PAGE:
Series: Brief Guides Series

Series by cover

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Works (18)

A Brief Guide - Global Warming (Heavyweight Issues, Lightweight Read) by Jessica Wilson
A Brief Guide to C.S. Lewis by Paul Simpson
A Brief Guide to Celtic Myths and Legends by Martyn Whittock
A Brief Guide to Charles Darwin: His Life and Times by Cyril Aydon
A Brief Guide to Classical Civilization by Stephen Kershaw
A Brief Guide to Ghost Hunting by Leo Ruickbie
A Brief Guide to Islam: Faith, Religion, Politics by Paul Grieve
A Brief Guide to Jeeves and Wooster by Nigel Cawthorne
A Brief Guide to Judaism by Naftali Brawer
A Brief Guide to Native American Myths and Legends by Lewis Spence
A Brief Guide to Secret Religions by David V. Barrett
A Brief Guide to Star Trek by Brian J. Robb
A Brief Guide to Star Wars: The Unauthorised Inside Story (Brief Histories) by Brian J. Robb
Brief Guide to the Great Equations by Robert Crease
A Brief Guide to the Greek Myths (Brief Histories) by Stephen Kershaw
A Brief Guide to William Shakespeare by Encyclopedia Britannica
A Brief History of Superheroes by Brian J. Robb
End of Oil (Brief Guide) by Paul Middleton

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How do series work?

To create a series or add a work to it, go to a "work" page. The "Common Knowledge" section now includes a "Series" field. Enter the name of the series to add the book to it.

Works can belong to more than one series. In some cases, as with Chronicles of Narnia, disagreements about order necessitate the creation of more than one series.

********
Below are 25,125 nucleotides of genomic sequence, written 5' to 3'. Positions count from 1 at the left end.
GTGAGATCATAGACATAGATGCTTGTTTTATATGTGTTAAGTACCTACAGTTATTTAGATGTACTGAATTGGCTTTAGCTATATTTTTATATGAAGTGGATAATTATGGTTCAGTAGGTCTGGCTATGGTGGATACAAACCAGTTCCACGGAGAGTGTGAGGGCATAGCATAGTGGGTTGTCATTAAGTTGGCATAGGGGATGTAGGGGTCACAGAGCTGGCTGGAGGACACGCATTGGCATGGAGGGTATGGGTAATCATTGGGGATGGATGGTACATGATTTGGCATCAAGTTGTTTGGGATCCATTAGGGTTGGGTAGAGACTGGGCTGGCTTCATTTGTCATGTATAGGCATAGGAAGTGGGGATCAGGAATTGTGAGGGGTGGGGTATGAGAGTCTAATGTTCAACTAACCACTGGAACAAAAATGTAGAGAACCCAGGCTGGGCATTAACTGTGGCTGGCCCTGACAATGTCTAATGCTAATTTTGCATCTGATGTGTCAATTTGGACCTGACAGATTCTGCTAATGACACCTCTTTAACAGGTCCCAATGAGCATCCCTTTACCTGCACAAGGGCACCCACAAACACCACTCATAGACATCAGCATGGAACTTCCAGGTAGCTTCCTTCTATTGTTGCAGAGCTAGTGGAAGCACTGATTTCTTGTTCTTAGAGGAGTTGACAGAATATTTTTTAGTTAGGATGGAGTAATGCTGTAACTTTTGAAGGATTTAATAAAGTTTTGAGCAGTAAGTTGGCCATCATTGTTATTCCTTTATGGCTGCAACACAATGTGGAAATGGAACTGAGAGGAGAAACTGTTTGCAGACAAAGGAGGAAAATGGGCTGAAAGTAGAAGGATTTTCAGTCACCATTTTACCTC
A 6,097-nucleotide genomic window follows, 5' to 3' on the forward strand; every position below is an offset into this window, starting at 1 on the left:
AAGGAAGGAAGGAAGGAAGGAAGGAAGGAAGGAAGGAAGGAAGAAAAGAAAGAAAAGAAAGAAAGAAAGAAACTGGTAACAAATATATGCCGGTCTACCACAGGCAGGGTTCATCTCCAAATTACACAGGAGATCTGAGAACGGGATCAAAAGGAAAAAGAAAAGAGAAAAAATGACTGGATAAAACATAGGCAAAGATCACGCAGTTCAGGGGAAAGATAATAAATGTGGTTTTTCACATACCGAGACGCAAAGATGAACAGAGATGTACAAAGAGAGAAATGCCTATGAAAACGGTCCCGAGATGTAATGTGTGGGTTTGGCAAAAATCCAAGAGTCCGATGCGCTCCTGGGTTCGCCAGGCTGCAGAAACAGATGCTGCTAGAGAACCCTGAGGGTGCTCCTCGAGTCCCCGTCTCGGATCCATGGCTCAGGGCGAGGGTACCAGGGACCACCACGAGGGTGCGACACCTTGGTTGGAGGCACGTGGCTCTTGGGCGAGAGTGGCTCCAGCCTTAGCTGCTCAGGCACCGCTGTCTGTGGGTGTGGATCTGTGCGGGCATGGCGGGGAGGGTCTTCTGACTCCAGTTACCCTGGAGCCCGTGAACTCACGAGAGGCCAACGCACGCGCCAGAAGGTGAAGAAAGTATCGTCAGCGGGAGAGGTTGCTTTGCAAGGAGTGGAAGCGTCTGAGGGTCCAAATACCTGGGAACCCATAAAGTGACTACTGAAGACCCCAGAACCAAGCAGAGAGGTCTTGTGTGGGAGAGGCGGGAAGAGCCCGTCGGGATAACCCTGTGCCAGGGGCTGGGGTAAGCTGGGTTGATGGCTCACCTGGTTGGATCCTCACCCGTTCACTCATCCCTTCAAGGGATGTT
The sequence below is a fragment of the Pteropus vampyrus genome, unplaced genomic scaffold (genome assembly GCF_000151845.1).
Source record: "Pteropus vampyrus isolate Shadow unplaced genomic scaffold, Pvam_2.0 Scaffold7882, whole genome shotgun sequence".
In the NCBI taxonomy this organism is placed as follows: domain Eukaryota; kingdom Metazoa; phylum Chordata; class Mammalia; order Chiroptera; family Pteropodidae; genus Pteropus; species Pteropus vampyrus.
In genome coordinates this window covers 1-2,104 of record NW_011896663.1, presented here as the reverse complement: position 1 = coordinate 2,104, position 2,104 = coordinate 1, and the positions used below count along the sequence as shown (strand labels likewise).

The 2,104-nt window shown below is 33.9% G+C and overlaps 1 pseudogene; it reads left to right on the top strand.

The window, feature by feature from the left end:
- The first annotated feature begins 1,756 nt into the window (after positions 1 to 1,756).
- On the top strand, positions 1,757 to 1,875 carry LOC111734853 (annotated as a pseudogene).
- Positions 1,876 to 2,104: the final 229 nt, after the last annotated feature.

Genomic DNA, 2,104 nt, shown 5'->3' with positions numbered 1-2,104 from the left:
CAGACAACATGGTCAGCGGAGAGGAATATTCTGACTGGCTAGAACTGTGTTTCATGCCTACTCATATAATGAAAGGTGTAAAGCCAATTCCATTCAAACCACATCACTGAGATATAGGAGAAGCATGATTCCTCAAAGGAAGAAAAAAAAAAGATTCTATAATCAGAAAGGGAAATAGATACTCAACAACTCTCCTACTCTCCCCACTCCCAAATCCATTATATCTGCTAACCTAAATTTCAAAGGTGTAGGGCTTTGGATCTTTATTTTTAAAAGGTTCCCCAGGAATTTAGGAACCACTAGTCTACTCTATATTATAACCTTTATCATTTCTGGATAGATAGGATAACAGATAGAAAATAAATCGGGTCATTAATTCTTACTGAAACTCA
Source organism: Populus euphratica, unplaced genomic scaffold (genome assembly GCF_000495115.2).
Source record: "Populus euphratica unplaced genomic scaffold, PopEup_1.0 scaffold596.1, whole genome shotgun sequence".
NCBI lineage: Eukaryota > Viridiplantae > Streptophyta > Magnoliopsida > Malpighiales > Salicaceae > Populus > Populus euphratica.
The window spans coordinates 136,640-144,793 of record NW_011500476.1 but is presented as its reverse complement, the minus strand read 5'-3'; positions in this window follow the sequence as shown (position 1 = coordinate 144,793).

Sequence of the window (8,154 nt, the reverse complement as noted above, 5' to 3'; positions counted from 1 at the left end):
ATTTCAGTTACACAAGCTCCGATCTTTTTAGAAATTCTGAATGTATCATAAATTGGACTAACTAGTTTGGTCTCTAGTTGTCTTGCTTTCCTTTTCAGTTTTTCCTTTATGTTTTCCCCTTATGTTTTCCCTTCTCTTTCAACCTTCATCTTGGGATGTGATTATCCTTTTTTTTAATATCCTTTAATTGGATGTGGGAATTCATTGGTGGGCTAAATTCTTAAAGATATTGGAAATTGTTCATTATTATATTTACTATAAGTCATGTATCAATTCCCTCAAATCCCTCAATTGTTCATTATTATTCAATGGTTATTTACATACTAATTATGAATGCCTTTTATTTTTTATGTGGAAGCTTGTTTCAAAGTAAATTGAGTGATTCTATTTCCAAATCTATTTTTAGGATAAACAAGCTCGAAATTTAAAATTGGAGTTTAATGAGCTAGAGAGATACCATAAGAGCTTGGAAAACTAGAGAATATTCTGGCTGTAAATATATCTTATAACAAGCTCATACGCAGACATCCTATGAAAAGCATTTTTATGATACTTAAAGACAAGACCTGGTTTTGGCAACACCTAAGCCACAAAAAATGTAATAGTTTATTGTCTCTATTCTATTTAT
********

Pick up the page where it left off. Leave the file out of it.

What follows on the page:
Tip: If the series has an order, add a number or other descriptor in parenthesis after the series title (eg., "Chronicles of Prydain (book 1)"). By default, it sorts by the number, or alphabetically if there is no number. If you want to force a particular order, use the | character to divide the number and the descriptor. So, "(0|prequel)" sorts by 0 under the label "prequel."

What isn't a series?

Series was designed to cover groups of books generally understood as such (see Wikipedia: Book series). Like many concepts in the book world, "series" is a somewhat fluid and contested notion. A good rule of thumb is that series have a conventional name and are intentional creations, on the part of the author or publisher. For now, avoid forcing the issue with mere "lists" of works possessing an arbitrary shared characteristic, such as relating to a particular place. Avoid series that cross authors, unless the authors were or became aware of the series identification (eg., avoid lumping Jane Austen with her continuators).

Also avoid publisher series, unless the publisher has a true monopoly over the "works" in question. So, the Dummies guides are a series of works. But the Loeb Classical Library is a series of editions, not of works.


Robert_Weaver (24)
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